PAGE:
Beatles finally join download generation
'Beatles for Sale' is finally for sale on iTunes -- along with the rest of the Fab Four's albums, from 'Please Please Me' to 'Revolver' to 'Abbey Road'.
The Beatles had been the most prominent band to stay off iTunes and other online music services. But yesterday Apple Inc said its iTunes store would start selling downloads of songs and albums from the group, in an agreement with the Beatles' recording label, EMI, and its management company, Apple Corps.
Apple will sell 13 remastered Beatles studio albums, the two-volume 'Past Masters' set and the classic 'Red' and 'Blue' collections.
Apple is also selling a special digital box set that includes a download of the 41-minute movie of the Beatles' first US concert, 'Live at the Washington Coliseum, 1964'.
Until yesterday, Apple Corps had resisted selling Beatles music as online downloads. The situation was exacerbated by a long-running trademark dispute between Apple Inc and Apple Corps. It was resolved in 2007 when the companies agreed on joint use of the apple logo and name.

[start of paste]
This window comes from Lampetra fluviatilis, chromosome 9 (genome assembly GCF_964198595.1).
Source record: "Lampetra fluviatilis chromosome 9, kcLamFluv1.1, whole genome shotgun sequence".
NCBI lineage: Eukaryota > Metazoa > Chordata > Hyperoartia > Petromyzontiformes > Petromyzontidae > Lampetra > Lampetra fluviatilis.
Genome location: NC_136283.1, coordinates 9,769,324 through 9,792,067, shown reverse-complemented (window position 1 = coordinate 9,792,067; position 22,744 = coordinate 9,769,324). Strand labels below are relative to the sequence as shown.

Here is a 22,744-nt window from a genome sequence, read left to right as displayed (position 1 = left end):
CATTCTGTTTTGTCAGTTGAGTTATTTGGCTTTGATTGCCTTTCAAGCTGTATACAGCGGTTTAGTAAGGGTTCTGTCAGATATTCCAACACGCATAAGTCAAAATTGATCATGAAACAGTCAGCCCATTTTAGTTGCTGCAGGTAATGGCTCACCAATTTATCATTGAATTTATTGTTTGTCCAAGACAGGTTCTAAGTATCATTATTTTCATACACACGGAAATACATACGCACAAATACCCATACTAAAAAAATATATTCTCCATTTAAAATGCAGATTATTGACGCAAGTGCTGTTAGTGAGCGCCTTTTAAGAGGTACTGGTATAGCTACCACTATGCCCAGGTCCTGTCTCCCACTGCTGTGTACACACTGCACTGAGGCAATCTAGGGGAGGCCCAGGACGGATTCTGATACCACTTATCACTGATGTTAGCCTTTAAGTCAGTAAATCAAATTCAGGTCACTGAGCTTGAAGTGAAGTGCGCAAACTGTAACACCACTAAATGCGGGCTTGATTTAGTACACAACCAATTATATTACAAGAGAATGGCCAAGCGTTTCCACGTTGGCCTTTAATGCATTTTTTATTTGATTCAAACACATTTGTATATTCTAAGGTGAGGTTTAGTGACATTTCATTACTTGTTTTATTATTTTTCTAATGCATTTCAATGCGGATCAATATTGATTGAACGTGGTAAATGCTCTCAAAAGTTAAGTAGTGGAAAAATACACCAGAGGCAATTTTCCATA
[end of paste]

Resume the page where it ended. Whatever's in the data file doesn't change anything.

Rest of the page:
With the Beatles now in Apple's music store, the number of holdouts has dwindled. Garth Brooks, Kid Rock and AC/DC are among the remaining artists who refuse to sell their work through Apple. Some want more control over pricing or the ability to force shoppers to download entire albums.
In a press release, former band members and their relatives all gave the deal their blessings. "I am particularly glad to no longer be asked when the Beatles are coming to iTunes," Ringo Starr said.
The deal gives Apple a PR boost in the run-up to Christmas.